Green Money: Put Your Money Where Your Values Are

Check out great advice on making investments that align with your eco-friendly values and find a socially responsible IRA in which to invest.


| March/April 2005



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The Good, the Bad, & The Green

Q: When my father passed away last year, I inherited more money than I’ve ever had to deal with. I felt totally unprepared to handle the responsibilities that go along with managing investments, so I just left the account with his stockbroker. Now that I’ve started looking at my statements, however, I see that I’m invested in a slew of companies that are damaging the earth. I asked my ­broker if I could move out of those companies, but he said there isn’t really any way to sort out good companies from the bad, so I might as well keep my investments where they are. Is he right?

Jacquie,
St. Paul, Minnesota

A: Your broker probably has your best interests in mind, but he’s woefully uninformed about the choices available to you. There’s now a vast array of financially sound, values-based investments that will earn competitive returns and align much more closely with your environmental and social views. In fact, according to the Social Investment Forum, more than $2 trillion in the United States is invested using social criteria.

This is not merely a niche started by aging hippies and tree huggers. Way back in the 1920s, religious investors launched the Pioneer Fund. These conservative investors avoided alcohol, tobacco, gambling, and firearms in their personal lives, so they decided these industries didn’t belong in their investment portfolios either. The fund now has a seven-decade track record of strong, consistent performance.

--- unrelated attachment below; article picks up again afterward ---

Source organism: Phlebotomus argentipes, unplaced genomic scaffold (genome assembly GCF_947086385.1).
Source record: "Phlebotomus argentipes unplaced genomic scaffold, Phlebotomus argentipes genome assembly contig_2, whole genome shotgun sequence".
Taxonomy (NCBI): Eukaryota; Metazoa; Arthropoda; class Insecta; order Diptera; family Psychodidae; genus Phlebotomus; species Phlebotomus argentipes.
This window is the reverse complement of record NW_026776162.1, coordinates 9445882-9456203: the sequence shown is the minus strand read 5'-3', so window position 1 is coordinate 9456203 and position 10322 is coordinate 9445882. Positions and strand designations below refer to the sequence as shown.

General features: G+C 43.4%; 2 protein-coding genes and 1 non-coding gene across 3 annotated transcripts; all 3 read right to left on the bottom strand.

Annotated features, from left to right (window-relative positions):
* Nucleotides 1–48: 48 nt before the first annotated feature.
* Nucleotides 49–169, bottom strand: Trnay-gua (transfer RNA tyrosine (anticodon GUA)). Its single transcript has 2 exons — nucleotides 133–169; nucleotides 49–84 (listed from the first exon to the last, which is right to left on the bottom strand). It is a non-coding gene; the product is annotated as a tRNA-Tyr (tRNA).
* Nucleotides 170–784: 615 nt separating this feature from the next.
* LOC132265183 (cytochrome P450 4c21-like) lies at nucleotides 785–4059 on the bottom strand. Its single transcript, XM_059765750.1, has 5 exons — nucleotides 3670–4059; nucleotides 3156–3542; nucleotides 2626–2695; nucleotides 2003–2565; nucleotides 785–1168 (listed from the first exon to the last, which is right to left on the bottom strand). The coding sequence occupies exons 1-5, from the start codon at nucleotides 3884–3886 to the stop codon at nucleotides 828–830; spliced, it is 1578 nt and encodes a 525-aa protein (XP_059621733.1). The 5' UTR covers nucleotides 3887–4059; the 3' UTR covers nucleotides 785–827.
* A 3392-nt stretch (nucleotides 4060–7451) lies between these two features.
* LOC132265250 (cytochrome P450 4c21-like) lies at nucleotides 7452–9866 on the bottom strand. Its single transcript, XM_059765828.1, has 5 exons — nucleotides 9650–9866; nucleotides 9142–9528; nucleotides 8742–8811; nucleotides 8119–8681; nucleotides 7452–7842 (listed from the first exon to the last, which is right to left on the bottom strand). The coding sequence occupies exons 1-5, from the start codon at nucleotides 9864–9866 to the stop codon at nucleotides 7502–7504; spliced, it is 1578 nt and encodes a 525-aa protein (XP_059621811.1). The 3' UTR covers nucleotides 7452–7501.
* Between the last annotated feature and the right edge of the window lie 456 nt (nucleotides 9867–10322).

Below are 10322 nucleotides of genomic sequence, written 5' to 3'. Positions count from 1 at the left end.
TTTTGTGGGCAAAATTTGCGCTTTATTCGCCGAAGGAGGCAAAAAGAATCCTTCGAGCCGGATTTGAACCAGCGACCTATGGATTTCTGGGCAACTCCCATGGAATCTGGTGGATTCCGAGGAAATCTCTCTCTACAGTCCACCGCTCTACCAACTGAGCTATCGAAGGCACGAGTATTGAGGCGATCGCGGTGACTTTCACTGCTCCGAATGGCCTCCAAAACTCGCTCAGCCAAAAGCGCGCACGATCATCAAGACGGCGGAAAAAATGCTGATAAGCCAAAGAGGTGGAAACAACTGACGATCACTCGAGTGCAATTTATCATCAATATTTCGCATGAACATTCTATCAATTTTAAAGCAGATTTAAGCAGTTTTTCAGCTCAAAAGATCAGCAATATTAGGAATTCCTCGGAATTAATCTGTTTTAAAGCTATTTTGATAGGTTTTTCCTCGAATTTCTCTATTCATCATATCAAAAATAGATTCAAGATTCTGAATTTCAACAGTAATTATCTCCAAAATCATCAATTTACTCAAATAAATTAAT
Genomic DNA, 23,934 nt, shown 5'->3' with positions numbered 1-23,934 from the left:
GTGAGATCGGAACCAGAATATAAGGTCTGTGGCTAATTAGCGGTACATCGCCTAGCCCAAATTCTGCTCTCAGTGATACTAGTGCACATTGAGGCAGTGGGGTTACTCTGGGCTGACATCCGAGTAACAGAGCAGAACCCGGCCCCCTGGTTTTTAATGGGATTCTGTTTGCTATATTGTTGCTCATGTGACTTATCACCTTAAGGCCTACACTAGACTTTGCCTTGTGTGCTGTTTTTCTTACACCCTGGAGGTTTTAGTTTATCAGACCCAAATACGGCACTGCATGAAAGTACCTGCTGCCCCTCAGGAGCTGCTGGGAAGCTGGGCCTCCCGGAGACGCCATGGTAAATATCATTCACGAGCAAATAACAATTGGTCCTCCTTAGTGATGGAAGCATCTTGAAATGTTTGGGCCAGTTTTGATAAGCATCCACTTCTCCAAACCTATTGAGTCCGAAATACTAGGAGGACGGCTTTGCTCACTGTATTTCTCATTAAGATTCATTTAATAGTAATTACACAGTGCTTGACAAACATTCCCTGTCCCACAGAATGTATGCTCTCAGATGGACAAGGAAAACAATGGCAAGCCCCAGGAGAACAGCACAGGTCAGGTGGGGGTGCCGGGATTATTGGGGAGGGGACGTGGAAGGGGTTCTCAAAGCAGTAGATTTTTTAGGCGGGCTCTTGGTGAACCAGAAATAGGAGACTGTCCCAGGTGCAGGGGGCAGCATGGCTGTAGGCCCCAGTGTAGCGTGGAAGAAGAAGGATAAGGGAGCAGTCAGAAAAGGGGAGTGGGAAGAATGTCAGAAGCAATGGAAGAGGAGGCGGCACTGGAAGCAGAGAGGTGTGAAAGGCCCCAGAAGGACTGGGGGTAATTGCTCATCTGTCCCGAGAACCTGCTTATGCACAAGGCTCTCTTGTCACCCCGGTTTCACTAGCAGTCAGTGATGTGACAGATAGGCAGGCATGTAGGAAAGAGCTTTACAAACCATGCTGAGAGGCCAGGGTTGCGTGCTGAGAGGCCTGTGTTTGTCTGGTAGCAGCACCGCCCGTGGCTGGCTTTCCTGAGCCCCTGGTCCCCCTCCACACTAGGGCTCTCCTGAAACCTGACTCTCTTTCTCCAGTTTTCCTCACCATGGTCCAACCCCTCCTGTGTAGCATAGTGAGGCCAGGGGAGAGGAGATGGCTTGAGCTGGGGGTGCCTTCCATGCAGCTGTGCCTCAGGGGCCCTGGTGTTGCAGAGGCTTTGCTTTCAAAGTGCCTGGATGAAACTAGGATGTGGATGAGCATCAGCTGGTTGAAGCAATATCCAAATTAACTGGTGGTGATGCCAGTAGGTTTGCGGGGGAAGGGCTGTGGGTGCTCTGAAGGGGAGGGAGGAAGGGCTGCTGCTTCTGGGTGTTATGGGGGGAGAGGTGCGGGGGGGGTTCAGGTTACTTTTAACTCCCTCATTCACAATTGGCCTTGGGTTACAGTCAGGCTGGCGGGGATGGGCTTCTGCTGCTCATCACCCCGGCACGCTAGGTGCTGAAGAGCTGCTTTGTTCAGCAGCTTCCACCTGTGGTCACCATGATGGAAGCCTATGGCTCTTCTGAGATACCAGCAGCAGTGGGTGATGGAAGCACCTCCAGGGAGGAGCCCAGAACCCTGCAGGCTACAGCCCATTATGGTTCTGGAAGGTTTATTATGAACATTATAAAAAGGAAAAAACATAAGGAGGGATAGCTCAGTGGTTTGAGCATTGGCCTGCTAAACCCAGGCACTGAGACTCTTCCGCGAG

Today, the trail blazed by religious investors has grown into a vast global network that has expanded well beyond these original “sins.” The environment and corporate responsibility are among the current hot topics. This movement goes by various names. Socially responsible investing, or SRI, is the most common handle in the United States. We like to call it “natural investing” because it’s natural for people to want their money to be on the same ethical track as their lives. It doesn’t make much sense to work for a healthy environment while your money supports companies that are tearing up the planet!

If your broker isn’t willing to do the work for you, take the first steps toward natural investing on your own. Start learning about the many ways that people use their heads and their hearts to invest wisely for their future. Here are some resources to get you started:





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